WHO Health Emergencies | News | Health workers and patients between life and death in eastern Aleppo city

Health workers and patients between life and death in eastern Aleppo city

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hospital beds in a damaged health facility4 October 2016 – 3-year old Khalid* was badly injured when he was brought into the hospital. He was walking in the street when a blast erupted, destroying buildings around him and trapping him under the rubble. He was found by passers by, who took him and tens of other injured civilians by car to the closest functioning hospital. Khalid was taken by hospital staff to the operating room for immediate surgery. He had lost one of his legs and part of his pelvic area. Fortunately for Khalid, a surgeon was available at the hospital and was able to control the bleeding and perform an emergency surgical procedure.

While Khalid was able to receive life-saving care, others are not so fortunate. 4-year old Hala* was taken to hospital in critical condition after a bomb exploded near where she and her sisters were playing. Hospital staff were unable to save her, and less than 24 hours later, Hala passed away. Her sisters, age 10 and 7, were seriously injured.

With less than 30 doctors available for more than 270 000 people in eastern Aleppo, few patients get the medical care they need. Since 23 September, 4 children have died to lack of functioning mechanical ventilators, and hospital staff are forced to perform manual ventilation on others in an effort to keep them alive. All 16 intensive care units in eastern Aleppo are now occupied, leaving little chance of survival for new patients.

Hospitals are overwhelmed and are struggling to respond to increasing needs. Since 23 September 2016, 342 people have been killed, almost one third of them children, and 1129 people have been injured. Actual figures are expected to be higher, given that these figures are those only being reported from health facilities.

Health facilities are unable to cope with huge increases of injured people. Many wounded patients are reported as being treated on the floor, and some patients are being turned away due to limited capacity. “Hospitals have limited stocks of medicines, medical supplies, fuel, and no support for health staff,” said local health directorate representative Dr Abdel-Rahman*. “We have no idea when new supplies will arrive, so we are being very careful about using what we have. Every day, people are dying because we do not have the capacity to treat them.”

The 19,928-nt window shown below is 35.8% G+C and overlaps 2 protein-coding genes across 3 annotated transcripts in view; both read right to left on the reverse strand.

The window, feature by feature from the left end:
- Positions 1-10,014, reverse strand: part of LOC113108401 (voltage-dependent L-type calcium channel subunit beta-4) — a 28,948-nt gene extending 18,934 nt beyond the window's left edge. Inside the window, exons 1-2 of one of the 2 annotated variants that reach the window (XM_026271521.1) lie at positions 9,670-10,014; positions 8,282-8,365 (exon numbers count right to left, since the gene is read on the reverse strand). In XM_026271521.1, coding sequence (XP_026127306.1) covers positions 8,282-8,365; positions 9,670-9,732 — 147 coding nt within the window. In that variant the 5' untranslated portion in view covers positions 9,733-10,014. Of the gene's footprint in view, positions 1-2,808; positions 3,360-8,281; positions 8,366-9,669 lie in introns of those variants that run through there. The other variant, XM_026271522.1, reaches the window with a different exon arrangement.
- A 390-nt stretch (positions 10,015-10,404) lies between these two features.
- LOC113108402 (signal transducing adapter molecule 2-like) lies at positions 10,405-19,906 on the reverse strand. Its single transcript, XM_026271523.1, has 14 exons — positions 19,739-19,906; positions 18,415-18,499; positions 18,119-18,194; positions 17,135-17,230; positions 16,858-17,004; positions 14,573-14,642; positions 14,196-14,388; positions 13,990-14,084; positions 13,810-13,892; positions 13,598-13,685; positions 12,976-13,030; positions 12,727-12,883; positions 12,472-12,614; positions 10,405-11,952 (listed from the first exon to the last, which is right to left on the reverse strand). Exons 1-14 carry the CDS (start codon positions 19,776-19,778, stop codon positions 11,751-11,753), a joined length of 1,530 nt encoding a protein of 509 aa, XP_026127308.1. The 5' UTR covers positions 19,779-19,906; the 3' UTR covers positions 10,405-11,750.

Health personnel are working under very stressful conditions with a fear of being attacked as airstrikes continue. Since 23 September, 3 doctors who had remained in the eastern city to treat civilians and save lives were killed, and 2 nurses were injured. “The morale of health staff in eastern Aleppo is at its lowest,” said Dr Abdel-Rahman. “They are exhausted, mentally and physically. They are seeing their families, friends and colleagues dying around them, and they do not see any hope beyond the carnage they are dealing with every day.”

As hospitals continue to come under attack, only 7 hospitals remain partially-functional. 2 of the main trauma hospitals in the eastern part of the city were left out of service after an attack on 27 September, and only one has since partially re-established services. On 2 October, the only dialysis centre in the city was hit, leaving more than 60 patients at risk. Services in the centre were re-established on the same day of the attack. Every hospital in the city has been hit at least once, and one of the main trauma hospitals was hit 4 times in a 5-day period.

With increasing numbers of injured patients requiring trauma care inside the besieged city, and limited capacity of health staff to handle these cases, especially at the prehospital phase, WHO conducted its first remote training session via video-conference on 3 October from Gaziantep, Turkey, for 23 nurses and paramedics in eastern Aleppo on pre-hospital management. “The pre-hospital phase, when patients are transferred from the scene to a hospital, is the most critical phase in trauma care. Almost 80–90% of deaths occur during this phase,” said Dr Mohamed El Gazzar, WHO technical officer for surgery and trauma management. “This remote training by WHO was for the first responders (nurses and paramedics working near the front lines, in ambulance systems, civil defense and primary health care centres) who provide casualties with the care they need in the critical minutes after they are injured. If these health professionals are trained on how to handle patients as they are being transported to hospital, this can significantly increase their chance of survival.”

As many as 600 people in eastern Aleppo are unable to receive the medical treatment they need due to the besiegement of the city. As soon as access becomes possible, WHO is prepared to facilitate medical evacuations, and is pre-positioning emergency and surgical medicines and supplies from its hubs in Gaziantep and Damascus to reinforce its cross-borderand cross-line response. 

* Names have been changed to protect the privacy of health staff and patients

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